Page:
These are the words, published by the Royal Society, of a man who is said to support the proposition that there is a significant human contribution to global warming (in all the following quotations, any emphasis is added):
[In the pre-human era] Earth has undergone enormous variations in climate state with changes taking place over times ranging from decades to millennia and longer.But who concludes:
So now we come to the modern climate problem. We know that it is capable of remarkable changes without human intervention. We also know that it has elements with very long memory times (the ocean, the ice caps, and some land processes including the biota). There is the possibility of solar fluctuations about which we know very little. The instrumental record only goes back about 300 years (being very generous) and global coverage is only really available following World War II. In many cases, we have no direct evidence for the spatial structures of natural variations and so find it almost impossible to compare observed changes with those known not influenced by human activities.
Thus at bottom, it is very difficult to separate human induced change from natural change, certainly not with the confidence we all seek.
In these circumstances, it is essential to remember that the inability to prove human-induced change is not the same thing as a demonstration of its absence. It is probably true that most scientists would assign a very high probability that human-induced change is already strongly present in the climate system, while at the same time agreeing that clear-cut proof is not now available and may not be available for a long-time to come, if ever. Public policy has to be made on the basis of probabilities, not firm proof.The man is Professor Carl Wunsch, Cecil and Ida Green Professor of Physical Oceanography at MIT, and it's worth pondering his words carefully, not least because he is angry about the way he was persuaded to participate in the filming of the Channel 4 documentary The Great Global Warming Swindle. As The Observer put it yesterday, he felt the documentary:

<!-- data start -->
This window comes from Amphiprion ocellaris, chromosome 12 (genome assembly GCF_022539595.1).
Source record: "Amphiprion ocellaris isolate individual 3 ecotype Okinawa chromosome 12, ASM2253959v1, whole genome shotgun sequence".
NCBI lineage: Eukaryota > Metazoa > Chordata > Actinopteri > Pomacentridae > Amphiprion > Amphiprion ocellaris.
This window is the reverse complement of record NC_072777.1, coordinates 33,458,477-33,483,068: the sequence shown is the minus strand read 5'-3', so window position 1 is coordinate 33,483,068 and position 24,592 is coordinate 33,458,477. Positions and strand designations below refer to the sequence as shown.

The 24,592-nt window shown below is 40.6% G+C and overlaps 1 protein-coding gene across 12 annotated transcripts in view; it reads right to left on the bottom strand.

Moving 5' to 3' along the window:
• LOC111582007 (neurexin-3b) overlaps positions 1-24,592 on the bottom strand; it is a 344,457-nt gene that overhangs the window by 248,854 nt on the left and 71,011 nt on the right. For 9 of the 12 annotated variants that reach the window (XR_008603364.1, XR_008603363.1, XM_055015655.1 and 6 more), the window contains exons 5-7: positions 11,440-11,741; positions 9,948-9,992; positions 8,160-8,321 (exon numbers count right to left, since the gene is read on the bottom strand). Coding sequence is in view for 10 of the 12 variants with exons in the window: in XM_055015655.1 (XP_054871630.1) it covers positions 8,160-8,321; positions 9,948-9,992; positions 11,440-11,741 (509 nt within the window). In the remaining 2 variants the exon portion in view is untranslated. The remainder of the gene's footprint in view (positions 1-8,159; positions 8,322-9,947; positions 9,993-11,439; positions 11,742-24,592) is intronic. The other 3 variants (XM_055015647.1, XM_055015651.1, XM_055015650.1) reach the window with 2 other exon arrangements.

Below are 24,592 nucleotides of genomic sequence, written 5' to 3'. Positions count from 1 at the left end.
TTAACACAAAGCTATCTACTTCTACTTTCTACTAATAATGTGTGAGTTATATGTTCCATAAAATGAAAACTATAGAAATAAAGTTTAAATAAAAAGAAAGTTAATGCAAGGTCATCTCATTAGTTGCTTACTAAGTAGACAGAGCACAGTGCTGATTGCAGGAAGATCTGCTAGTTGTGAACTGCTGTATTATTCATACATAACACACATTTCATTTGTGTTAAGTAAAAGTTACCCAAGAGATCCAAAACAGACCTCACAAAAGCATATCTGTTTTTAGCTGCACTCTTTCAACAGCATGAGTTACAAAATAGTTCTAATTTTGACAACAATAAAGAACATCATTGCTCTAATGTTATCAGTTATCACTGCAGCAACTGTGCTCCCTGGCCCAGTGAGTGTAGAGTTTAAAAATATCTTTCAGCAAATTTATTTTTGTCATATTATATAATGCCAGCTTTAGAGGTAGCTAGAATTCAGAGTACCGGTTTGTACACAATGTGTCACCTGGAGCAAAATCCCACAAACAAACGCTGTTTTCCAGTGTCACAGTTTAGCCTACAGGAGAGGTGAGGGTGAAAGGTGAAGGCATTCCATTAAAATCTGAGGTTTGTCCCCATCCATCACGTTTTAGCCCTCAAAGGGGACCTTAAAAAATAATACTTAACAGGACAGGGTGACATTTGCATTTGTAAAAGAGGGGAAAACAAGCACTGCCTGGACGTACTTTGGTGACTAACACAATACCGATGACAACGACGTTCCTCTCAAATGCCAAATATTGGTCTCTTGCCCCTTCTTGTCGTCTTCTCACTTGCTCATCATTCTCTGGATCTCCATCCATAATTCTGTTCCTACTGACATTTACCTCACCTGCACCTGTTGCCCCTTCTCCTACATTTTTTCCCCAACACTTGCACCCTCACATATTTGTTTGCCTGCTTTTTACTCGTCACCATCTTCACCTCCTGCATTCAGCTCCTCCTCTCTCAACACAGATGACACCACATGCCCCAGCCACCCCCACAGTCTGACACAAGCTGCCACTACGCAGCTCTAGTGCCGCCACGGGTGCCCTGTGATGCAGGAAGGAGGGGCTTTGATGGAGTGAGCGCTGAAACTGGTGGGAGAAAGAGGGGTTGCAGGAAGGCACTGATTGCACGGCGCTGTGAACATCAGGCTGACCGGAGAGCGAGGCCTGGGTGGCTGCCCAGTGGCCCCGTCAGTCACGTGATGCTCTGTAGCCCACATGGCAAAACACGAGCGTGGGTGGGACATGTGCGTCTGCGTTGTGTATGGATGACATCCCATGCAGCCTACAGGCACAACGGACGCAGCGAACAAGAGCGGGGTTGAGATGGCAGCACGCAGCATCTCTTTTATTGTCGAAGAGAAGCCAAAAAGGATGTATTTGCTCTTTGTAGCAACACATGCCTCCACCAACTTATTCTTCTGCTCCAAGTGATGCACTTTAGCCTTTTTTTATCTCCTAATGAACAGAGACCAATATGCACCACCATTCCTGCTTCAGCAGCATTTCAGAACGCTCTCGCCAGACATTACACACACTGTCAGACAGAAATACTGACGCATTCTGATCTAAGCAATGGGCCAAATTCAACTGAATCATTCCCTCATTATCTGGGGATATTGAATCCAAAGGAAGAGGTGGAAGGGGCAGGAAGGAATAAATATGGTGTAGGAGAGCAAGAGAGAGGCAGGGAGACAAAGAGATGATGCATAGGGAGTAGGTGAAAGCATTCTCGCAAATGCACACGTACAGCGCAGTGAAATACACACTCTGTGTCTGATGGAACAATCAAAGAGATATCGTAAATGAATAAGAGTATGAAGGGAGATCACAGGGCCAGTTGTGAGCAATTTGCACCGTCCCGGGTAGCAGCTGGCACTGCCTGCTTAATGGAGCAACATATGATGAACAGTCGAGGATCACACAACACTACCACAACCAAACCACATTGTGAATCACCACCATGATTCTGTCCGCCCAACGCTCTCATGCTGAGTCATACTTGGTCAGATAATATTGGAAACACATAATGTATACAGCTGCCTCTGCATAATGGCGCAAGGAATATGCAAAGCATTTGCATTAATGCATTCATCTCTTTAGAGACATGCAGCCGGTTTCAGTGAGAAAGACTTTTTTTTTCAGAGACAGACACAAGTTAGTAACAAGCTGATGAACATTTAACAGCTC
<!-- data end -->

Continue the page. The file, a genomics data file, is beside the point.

was 'grossly distorted' and 'as close to pure propaganda as anything since World War Two'.Wunsch has published a statement on his website at MIT. It begins:
He says his comments in the film were taken out of context and that he would not have agreed to take part if he had known it would argue that man-made global warming was not a serious threat. 'I thought they were trying to educate the public about the complexities of climate change,' he said. 'This seems like a deliberate attempt to exploit someone who is on the other side of the issue.' He is considering a complaint to Ofcom, the broadcast regulator.
I believe that climate change is real, a major threat, and almost surely has a major human-induced component. But I have tried to stay out of the `climate wars' because all nuance tends to be lost, and the distinction between what we know firmly, as scientists, and what we suspect is happening, is so difficult to maintain in the presence of rhetorical excess.But later he states:
I am on record in a number of places complaining about the over-dramatization and unwarranted extrapolation of scientific facts. Thus the notion that the Gulf Stream would or could "shut off" or that with global warming Britain would go into a "new ice age" are either scientifically impossible or so unlikely as to threaten our credibility as a scientific discipline if we proclaim their reality.And concludes: